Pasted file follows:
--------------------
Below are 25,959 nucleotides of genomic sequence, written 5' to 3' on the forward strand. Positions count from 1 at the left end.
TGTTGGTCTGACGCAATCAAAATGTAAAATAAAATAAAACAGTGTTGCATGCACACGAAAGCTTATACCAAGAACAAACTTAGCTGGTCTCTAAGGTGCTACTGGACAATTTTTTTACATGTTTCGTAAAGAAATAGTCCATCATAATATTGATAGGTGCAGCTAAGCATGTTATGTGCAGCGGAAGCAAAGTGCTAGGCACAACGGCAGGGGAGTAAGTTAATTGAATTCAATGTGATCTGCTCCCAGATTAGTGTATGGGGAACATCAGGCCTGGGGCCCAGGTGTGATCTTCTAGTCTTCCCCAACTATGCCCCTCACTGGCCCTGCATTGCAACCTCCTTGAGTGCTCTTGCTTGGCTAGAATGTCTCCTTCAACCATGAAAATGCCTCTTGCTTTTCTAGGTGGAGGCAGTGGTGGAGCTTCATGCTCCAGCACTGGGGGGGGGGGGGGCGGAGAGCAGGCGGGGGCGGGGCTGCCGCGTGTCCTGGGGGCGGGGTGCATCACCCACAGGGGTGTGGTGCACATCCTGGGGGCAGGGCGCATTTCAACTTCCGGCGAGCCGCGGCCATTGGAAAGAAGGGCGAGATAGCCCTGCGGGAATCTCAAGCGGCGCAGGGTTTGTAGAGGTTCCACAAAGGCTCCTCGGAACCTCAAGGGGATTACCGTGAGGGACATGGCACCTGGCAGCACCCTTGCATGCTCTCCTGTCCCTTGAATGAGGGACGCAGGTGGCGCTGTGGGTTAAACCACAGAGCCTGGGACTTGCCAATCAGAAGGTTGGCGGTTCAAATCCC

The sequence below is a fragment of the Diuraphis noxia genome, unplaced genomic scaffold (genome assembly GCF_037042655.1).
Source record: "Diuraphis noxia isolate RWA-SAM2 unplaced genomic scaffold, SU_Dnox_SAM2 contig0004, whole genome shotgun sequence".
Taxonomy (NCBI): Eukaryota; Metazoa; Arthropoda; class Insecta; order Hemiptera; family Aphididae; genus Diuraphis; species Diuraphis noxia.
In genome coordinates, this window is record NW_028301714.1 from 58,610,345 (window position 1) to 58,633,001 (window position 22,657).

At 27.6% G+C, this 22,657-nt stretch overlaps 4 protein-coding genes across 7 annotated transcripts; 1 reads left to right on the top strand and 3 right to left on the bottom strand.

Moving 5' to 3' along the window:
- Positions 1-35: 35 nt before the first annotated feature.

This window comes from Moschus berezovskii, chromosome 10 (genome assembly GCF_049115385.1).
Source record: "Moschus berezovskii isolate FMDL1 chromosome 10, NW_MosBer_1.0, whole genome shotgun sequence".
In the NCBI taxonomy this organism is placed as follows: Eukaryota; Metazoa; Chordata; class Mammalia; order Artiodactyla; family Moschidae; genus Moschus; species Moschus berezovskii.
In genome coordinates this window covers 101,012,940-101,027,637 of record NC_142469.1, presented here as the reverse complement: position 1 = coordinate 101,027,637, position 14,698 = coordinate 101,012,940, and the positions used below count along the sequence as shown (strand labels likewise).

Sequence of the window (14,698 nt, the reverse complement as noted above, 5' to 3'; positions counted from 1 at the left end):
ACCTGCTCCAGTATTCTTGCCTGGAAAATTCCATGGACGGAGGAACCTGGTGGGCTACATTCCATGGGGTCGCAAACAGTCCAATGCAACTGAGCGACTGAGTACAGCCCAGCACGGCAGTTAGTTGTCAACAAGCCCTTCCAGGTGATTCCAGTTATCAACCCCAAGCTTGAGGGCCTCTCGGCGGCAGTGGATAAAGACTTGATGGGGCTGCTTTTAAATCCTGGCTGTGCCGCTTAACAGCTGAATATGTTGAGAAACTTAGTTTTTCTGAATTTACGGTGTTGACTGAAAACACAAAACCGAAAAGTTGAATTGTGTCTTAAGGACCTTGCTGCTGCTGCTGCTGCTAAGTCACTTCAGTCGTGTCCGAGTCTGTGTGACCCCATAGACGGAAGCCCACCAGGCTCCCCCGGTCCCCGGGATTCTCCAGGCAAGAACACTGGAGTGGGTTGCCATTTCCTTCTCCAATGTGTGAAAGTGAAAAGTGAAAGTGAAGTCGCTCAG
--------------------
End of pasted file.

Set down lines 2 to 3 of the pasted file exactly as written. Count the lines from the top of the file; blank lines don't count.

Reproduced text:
TGTTGGTCTGACGCAATCAAAATGTAAAATAAAATAAAACAGTGTTGCATGCACACGAAAGCTTATACCAAGAACAAACTTAGCTGGTCTCTAAGGTGCTACTGGACAATTTTTTTACATGTTTCGTAAAGAAATAGTCCATCATAATATTGATAGGTGCAGCTAAGCATGTTATGTGCAGCGGAAGCAAAGTGCTAGGCACAACGGCAGGGGAGTAAGTTAATTGAATTCAATGTGATCTGCTCCCAGATTAGTGTATGGGGAACATCAGGCCTGGGGCCCAGGTGTGATCTTCTAGTCTTCCCCAACTATGCCCCTCACTGGCCCTGCATTGCAACCTCCTTGAGTGCTCTTGCTTGGCTAGAATGTCTCCTTCAACCATGAAAATGCCTCTTGCTTTTCTAGGTGGAGGCAGTGGTGGAGCTTCATGCTCCAGCACTGGGGGGGGGGGGGGCGGAGAGCAGGCGGGGGCGGGGCTGCCGCGTGTCCTGGGGGCGGGGTGCATCACCCACAGGGGTGTGGTGCACATCCTGGGGGCAGGGCGCATTTCAACTTCCGGCGAGCCGCGGCCATTGGAAAGAAGGGCGAGATAGCCCTGCGGGAATCTCAAGCGGCGCAGGGTTTGTAGAGGTTCCACAAAGGCTCCTCGGAACCTCAAGGGGATTACCGTGAGGGACATGGCACCTGGCAGCACCCTTGCATGCTCTCCTGTCCCTTGAATGAGGGACGCAGGTGGCGCTGTGGGTTAAACCACAGAGCCTGGGACTTGCCAATCAGAAGGTTGGCGGTTCAAATCCC

The sequence below is a fragment of the Diuraphis noxia genome, unplaced genomic scaffold (genome assembly GCF_037042655.1).